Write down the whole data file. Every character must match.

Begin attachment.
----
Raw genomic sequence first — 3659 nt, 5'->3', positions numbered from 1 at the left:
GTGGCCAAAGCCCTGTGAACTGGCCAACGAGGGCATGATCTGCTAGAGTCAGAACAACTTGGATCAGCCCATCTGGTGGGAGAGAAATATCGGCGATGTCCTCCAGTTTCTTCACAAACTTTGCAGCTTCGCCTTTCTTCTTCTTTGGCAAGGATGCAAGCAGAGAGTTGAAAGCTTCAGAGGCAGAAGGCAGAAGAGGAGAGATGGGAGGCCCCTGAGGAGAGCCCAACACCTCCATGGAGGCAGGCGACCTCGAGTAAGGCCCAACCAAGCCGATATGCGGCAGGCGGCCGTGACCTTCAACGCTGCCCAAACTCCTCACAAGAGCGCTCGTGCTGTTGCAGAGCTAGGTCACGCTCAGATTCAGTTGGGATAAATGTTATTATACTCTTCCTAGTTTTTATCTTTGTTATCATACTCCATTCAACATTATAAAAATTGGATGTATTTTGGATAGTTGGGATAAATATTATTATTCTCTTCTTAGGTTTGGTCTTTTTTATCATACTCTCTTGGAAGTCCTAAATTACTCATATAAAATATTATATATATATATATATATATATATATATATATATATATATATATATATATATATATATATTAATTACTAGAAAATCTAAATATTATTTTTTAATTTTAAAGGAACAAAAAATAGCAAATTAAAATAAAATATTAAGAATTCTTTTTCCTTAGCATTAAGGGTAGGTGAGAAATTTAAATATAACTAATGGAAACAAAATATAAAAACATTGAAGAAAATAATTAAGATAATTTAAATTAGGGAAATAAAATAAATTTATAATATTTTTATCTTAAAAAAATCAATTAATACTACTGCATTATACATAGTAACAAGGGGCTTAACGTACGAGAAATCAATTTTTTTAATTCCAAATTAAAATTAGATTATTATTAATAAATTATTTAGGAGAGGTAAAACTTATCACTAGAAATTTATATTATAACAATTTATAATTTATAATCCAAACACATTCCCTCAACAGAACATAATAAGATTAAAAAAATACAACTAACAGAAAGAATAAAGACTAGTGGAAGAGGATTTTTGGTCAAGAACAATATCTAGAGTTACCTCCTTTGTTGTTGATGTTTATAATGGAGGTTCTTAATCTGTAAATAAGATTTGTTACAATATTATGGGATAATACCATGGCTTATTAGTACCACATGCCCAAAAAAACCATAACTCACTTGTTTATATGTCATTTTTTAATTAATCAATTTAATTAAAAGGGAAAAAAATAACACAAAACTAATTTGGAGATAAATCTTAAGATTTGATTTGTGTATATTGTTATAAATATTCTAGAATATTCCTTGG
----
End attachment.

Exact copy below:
Raw genomic sequence first — 3659 nt, 5'->3', positions numbered from 1 at the left:
GTGGCCAAAGCCCTGTGAACTGGCCAACGAGGGCATGATCTGCTAGAGTCAGAACAACTTGGATCAGCCCATCTGGTGGGAGAGAAATATCGGCGATGTCCTCCAGTTTCTTCACAAACTTTGCAGCTTCGCCTTTCTTCTTCTTTGGCAAGGATGCAAGCAGAGAGTTGAAAGCTTCAGAGGCAGAAGGCAGAAGAGGAGAGATGGGAGGCCCCTGAGGAGAGCCCAACACCTCCATGGAGGCAGGCGACCTCGAGTAAGGCCCAACCAAGCCGATATGCGGCAGGCGGCCGTGACCTTCAACGCTGCCCAAACTCCTCACAAGAGCGCTCGTGCTGTTGCAGAGCTAGGTCACGCTCAGATTCAGTTGGGATAAATGTTATTATACTCTTCCTAGTTTTTATCTTTGTTATCATACTCCATTCAACATTATAAAAATTGGATGTATTTTGGATAGTTGGGATAAATATTATTATTCTCTTCTTAGGTTTGGTCTTTTTTATCATACTCTCTTGGAAGTCCTAAATTACTCATATAAAATATTATATATATATATATATATATATATATATATATATATATATATATATATATATATATATATTAATTACTAGAAAATCTAAATATTATTTTTTAATTTTAAAGGAACAAAAAATAGCAAATTAAAATAAAATATTAAGAATTCTTTTTCCTTAGCATTAAGGGTAGGTGAGAAATTTAAATATAACTAATGGAAACAAAATATAAAAACATTGAAGAAAATAATTAAGATAATTTAAATTAGGGAAATAAAATAAATTTATAATATTTTTATCTTAAAAAAATCAATTAATACTACTGCATTATACATAGTAACAAGGGGCTTAACGTACGAGAAATCAATTTTTTTAATTCCAAATTAAAATTAGATTATTATTAATAAATTATTTAGGAGAGGTAAAACTTATCACTAGAAATTTATATTATAACAATTTATAATTTATAATCCAAACACATTCCCTCAACAGAACATAATAAGATTAAAAAAATACAACTAACAGAAAGAATAAAGACTAGTGGAAGAGGATTTTTGGTCAAGAACAATATCTAGAGTTACCTCCTTTGTTGTTGATGTTTATAATGGAGGTTCTTAATCTGTAAATAAGATTTGTTACAATATTATGGGATAATACCATGGCTTATTAGTACCACATGCCCAAAAAAACCATAACTCACTTGTTTATATGTCATTTTTTAATTAATCAATTTAATTAAAAGGGAAAAAAATAACACAAAACTAATTTGGAGATAAATCTTAAGATTTGATTTGTGTATATTGTTATAAATATTCTAGAATATTCCTTGG